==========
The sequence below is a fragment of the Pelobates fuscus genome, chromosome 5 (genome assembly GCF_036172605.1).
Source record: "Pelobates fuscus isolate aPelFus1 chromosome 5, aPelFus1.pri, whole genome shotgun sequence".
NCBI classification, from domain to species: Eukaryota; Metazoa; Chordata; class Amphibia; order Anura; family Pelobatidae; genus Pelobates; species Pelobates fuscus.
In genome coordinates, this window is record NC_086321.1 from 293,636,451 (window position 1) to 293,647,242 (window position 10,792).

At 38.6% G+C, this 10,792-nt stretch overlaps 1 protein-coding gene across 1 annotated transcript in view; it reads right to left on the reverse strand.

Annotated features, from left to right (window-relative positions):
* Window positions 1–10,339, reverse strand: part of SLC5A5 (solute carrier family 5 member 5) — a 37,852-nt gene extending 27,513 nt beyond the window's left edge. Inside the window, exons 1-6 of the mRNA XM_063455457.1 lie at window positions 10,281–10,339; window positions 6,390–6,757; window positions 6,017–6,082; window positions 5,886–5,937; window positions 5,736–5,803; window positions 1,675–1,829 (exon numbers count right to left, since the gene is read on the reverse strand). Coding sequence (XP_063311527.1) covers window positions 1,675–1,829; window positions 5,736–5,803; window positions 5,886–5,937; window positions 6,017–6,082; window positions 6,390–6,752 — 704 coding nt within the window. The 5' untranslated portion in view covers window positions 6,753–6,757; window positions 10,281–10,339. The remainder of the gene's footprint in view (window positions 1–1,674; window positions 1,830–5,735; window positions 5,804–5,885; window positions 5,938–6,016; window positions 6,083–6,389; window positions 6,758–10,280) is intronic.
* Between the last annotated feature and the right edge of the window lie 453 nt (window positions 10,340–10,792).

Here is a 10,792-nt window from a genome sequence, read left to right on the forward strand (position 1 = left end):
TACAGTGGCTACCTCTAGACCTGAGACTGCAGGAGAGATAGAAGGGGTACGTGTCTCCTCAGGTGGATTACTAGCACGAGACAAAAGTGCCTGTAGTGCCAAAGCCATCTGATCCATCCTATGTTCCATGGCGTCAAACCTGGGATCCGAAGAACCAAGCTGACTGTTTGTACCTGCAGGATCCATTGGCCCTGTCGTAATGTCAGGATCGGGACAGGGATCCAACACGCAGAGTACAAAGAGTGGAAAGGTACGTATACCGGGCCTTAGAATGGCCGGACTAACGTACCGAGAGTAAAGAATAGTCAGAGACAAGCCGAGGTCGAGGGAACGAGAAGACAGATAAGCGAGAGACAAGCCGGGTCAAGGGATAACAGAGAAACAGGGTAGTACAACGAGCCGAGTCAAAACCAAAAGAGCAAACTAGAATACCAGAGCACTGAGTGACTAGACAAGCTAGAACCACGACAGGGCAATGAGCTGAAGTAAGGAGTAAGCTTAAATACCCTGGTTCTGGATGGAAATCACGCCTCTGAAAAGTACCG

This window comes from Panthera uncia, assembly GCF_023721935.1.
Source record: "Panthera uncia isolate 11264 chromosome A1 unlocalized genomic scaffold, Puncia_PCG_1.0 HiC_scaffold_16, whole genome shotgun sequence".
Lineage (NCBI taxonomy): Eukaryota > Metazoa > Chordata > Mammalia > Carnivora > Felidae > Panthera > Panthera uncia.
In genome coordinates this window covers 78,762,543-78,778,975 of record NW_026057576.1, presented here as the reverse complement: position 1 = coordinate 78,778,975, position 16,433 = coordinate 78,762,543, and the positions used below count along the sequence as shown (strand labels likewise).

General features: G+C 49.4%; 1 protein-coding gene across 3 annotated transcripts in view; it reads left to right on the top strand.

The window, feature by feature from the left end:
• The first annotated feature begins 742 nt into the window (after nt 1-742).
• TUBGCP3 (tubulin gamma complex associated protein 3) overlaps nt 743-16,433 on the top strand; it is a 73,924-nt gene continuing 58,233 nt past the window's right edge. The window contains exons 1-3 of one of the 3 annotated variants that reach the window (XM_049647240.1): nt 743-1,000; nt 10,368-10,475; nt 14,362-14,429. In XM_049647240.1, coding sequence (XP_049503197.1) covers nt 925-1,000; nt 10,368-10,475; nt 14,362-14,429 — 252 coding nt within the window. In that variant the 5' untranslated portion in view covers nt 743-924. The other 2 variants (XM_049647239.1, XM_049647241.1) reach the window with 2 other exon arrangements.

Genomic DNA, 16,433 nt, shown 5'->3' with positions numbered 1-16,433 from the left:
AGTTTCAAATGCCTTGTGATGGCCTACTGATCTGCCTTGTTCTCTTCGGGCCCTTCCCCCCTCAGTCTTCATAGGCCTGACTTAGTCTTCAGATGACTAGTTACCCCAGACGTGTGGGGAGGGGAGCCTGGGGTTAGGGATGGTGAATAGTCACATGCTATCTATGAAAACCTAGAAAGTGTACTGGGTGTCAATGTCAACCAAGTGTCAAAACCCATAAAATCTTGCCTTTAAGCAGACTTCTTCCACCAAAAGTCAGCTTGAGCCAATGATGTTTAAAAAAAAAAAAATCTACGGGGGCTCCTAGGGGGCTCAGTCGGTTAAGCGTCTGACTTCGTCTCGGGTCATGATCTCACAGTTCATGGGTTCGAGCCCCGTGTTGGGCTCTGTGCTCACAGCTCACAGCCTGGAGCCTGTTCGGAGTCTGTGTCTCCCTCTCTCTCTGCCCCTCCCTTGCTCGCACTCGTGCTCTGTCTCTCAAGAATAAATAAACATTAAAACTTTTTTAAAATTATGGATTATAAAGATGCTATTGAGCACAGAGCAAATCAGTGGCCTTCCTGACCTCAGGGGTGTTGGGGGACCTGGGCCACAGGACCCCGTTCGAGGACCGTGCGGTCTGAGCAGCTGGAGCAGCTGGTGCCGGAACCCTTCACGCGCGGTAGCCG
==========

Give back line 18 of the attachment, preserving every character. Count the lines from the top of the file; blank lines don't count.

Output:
• TUBGCP3 (tubulin gamma complex associated protein 3) overlaps nt 743-16,433 on the top strand; it is a 73,924-nt gene continuing 58,233 nt past the window's right edge. The window contains exons 1-3 of one of the 3 annotated variants that reach the window (XM_049647240.1): nt 743-1,000; nt 10,368-10,475; nt 14,362-14,429. In XM_049647240.1, coding sequence (XP_049503197.1) covers nt 925-1,000; nt 10,368-10,475; nt 14,362-14,429 — 252 coding nt within the window. In that variant the 5' untranslated portion in view covers nt 743-924. The other 2 variants (XM_049647239.1, XM_049647241.1) reach the window with 2 other exon arrangements.